Perfection is a common theme with Uribe; he mentioned multiple times his commitment, and responsibility, to maintaining the consistent excellence that keeps lines out Toki’s door. “Why would you do anything if you’re not trying to do it perfect and better? I don’t even know what industry you can be in where you’re not always striving to get better,” he said. “Not any industry I wanna be a part of anyway,” Uribe added.
Uribe’s also obsessed with what he calls “the perfect bite.” It’s the reasoning, for example, why Toki uses pulled pork shoulder in their ramen rather than the traditional slice of char siu pork. “Char siu’s great,” Uribe said (obviously, I replied), “but we went with pork shoulder so it would melt down and break apart as the soup’s eaten, with little shreds of pork coating each noodle.” Each bite, then, is composed, and all the elements work in harmony, complementing one another rather than battling for supremacy. “Our goal,” he said, “is to make sure it all works together.”
Honing his craft has taken time, and effort; he and Bruner-Yang recently took a trip to New York specifically to gather intel, see some new ideas, and eat a shitload of ramen. To wit: “One day Erik and I got in – our train got to New York at 11:45, and by 1:30, we’d already had five or six bowls of noodles.” These recon trips not only let Uribe check out what other ramen shops are doing, but also rekindles his love for the dish. “Whether you see the new fusiony-type dishes, or the simplest bowl you can find, I just love it. I love eating it, and I really love cooking it.”
Uribe’s also free of the oft-cited slavish devotion to “traditional” ramen (whatever that means). According to him, “We’ve never claimed to be a replica of a Tokyo ramen-ya. We’re a Taiwanese-Japanese interpretation of ramen noodle soup.”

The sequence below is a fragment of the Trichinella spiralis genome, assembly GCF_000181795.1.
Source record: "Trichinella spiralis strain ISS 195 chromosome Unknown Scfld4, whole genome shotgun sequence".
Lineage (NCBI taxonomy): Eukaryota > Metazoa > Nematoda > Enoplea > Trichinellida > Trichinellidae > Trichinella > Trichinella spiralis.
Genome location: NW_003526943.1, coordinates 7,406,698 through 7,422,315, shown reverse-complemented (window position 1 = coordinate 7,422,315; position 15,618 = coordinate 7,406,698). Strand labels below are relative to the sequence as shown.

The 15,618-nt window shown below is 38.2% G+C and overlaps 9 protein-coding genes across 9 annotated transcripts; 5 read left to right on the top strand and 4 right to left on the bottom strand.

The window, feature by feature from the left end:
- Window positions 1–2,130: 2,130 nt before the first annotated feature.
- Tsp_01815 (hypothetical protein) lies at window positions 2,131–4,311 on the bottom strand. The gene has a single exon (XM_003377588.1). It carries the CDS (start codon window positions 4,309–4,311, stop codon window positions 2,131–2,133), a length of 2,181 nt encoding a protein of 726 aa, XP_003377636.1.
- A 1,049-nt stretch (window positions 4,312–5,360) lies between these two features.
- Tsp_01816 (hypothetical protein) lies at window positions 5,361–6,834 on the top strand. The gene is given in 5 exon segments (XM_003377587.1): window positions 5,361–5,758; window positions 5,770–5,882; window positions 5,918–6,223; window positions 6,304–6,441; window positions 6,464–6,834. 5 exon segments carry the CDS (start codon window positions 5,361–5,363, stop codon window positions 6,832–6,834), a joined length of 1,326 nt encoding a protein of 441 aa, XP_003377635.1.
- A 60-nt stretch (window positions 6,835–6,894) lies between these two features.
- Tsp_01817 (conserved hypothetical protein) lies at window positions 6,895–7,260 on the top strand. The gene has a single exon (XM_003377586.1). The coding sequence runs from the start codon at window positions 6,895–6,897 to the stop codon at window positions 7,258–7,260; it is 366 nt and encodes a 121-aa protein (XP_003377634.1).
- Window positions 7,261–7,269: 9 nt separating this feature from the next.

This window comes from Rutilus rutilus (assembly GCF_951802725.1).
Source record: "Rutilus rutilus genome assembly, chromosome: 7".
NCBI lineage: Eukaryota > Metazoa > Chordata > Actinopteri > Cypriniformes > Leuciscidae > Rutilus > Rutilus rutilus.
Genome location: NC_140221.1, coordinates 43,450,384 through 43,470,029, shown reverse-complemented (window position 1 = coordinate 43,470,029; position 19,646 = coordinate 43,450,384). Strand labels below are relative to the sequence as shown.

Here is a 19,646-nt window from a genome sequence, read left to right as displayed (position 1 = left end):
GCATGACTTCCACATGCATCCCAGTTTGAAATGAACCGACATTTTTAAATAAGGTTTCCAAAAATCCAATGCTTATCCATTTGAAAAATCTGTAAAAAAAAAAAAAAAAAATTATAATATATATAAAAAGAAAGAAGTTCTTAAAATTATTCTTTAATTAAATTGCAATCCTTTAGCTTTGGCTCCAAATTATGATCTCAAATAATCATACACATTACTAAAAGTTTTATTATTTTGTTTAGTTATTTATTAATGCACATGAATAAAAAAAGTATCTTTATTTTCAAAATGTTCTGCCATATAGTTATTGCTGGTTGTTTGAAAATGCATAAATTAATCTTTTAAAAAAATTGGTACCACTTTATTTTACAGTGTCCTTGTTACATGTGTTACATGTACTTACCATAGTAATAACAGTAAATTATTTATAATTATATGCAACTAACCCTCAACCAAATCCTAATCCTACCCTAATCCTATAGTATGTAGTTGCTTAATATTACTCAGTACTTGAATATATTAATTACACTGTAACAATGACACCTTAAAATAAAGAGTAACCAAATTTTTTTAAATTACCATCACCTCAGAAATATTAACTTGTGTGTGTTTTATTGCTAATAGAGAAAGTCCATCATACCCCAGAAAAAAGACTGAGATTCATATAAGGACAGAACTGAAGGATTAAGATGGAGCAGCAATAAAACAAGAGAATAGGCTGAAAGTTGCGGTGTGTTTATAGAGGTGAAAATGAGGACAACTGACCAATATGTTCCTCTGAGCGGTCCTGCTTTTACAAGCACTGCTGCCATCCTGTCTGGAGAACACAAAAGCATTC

But let’s get back to that whole “family” thing. It’s more than mere fluff for the new Executive Chef: Uribe’s honestly committed not only to pumping out dynamite bowls of ramen, but to also ensuring Toki is a place where people want to work. He’s instituting a new program where anyone, front of house or back, can sign up for free ESL classes. In addition, Uribe’s started financial management classes for his staff.
When asked what he wanted most for Toki, Uribe’s clear: “I’m psyched to be here, you know?” For him, “Wanting to be part of this family for so long, and now being the de facto head of this family? It’s an awesome opportunity, and it’s a responsibility that I take very seriously. Continuing the vision that Erik had for this place…helping to create the vision that he had, but also taking it in my own direction, that’s what I’m most excited about.”
Toki Underground is a ramen and dumpling house. Uribe made clear they’re always going to have that stuff. He, however, is eager for the opportunity to train his staff exactly how he wants, making sure they’re able to execute and perform at the highest level they can – a perfect fit for Toki Underground. “Everyone here works harder than the person before, because no one wants to be the one that’s not working,” he said.
For Uribe, it’s all about having fun. When people go to Toki, he said, “they know what they’re getting into, and, if we execute, they leave happy.” Well said, chef – well said.